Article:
The informal sector wants transparency and accountability in the manner funds collected under the Aids levy are utilised before government extends the tax to those not formally employed.
This was revealed in a research on the feasibility of collecting the Aids levy from the informal sector by New Dimension Consulting (Nedico).
Nedico director Victoria James on Wednesday unveiled the research findings at a Brown Bag discussion at Unicef. She told participants that it was found that the informal sector believed that existence of the Aids levy was crucial, but they did not know what exactly it contributed towards.
James said her organisation visited different towns, including Zvishavane where there were a lot of illegal mining activities, to collect data for the research. She said most people felt that Zimbabweans were heavily taxed; facing a lot of economic challenges, and also raised the issue of illegal tax collectors at places like Mupedzanhamo who burdened informal traders with demand of payment for dubious fees.
“Most of them said it was important for the Aids levy to exist as it helps in acquisition of anti-retroviral drugs, but they gave reasons such as lack of transparency and accountability, as well as failure to formalise the informal sector as hindrances,” James said.
“In Buhera, people in the informal sector said they often saw National Aids Council employees in big cars, adding they did not know how much it cost to run the Aids levy, while people in Beitbridge said in order for the informal sector to contribute they needed to be formalised, but the challenge was that everything was centralised in Harare.”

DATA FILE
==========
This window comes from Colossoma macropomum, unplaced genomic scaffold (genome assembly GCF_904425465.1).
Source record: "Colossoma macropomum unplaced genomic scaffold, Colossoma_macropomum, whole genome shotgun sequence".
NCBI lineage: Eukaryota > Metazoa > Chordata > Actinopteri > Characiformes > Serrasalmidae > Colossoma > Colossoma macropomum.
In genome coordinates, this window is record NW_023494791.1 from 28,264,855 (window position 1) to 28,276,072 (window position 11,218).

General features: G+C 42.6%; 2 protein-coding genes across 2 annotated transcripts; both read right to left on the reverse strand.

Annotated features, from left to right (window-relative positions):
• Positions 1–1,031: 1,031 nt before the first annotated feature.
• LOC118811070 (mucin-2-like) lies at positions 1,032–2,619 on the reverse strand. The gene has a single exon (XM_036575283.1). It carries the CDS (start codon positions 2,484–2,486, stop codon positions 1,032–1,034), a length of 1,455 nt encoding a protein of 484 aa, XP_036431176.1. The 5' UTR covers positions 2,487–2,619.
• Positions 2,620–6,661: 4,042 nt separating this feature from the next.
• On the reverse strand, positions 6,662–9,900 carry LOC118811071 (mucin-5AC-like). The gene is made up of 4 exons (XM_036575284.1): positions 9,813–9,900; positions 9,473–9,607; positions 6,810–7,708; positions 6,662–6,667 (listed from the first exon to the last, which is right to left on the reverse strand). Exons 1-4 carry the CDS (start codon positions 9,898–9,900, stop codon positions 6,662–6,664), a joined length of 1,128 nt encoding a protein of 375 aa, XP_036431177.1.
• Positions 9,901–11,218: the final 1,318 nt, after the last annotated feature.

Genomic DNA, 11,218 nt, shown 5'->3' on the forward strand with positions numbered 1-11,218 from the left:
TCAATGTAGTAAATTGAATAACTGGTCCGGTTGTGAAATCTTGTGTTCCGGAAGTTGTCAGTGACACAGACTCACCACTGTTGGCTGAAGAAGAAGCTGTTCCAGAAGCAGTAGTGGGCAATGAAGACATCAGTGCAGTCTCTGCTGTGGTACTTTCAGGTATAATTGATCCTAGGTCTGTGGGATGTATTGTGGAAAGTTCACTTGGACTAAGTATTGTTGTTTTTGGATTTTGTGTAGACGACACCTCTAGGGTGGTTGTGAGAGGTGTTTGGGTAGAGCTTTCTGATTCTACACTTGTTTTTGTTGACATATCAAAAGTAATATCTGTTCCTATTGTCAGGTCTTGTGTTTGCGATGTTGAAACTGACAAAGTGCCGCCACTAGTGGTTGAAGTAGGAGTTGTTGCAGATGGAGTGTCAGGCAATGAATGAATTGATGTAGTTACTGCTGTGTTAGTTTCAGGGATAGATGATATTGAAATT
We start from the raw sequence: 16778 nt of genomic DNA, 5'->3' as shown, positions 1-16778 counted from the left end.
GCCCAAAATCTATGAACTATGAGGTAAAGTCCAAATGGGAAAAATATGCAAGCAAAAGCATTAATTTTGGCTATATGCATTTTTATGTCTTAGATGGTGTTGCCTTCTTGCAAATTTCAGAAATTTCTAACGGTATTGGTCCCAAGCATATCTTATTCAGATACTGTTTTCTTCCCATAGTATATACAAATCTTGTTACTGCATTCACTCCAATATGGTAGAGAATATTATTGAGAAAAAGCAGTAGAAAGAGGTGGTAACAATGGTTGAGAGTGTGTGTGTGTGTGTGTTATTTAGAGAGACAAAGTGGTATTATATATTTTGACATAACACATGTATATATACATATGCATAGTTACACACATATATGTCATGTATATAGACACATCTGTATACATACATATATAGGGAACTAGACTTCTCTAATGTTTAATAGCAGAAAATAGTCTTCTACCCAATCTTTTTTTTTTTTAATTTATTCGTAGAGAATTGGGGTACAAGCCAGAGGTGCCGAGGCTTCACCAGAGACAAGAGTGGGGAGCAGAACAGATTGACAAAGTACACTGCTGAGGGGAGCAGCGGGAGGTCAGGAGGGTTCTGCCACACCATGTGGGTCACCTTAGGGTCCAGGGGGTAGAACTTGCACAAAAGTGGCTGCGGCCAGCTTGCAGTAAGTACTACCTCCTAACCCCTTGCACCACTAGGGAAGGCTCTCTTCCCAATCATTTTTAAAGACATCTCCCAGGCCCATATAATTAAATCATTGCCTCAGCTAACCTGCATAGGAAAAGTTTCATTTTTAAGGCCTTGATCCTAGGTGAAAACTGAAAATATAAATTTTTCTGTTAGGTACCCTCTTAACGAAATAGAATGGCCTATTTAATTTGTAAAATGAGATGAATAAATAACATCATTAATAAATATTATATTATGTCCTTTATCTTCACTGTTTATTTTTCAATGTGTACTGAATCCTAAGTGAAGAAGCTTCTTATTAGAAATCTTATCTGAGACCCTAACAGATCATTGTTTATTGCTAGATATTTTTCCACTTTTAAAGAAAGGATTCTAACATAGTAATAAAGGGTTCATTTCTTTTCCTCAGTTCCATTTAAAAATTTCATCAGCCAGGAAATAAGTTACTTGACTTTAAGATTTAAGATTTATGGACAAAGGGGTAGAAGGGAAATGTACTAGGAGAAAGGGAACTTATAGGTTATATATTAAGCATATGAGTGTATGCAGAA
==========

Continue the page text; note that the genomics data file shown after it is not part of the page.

It is estimated that 80% of Zimbabweans survive on the informal sector where a staggering $7 billion was said to be circulating.
Resources for combating HIV and Aids were reportedly dwindling as the formal sector contributed a quarter of the funding while three-quarters came from donors.
Participants at the discussion asked why Aids was the only disease which was considered for levying instead of having an omnibus Health levy.
UNAids country coordinator Michael Bartos said this was due to the fact that 30% of lives were lost due to HIV and Aids, while 10% of deaths were attributed to diarrhoea, and cancer accounted for
1 700 deaths.
“At the moment it is the single biggest health problem, but maybe 10 to 20 years from now the Aids levy will stop being a problem,” Bartos said.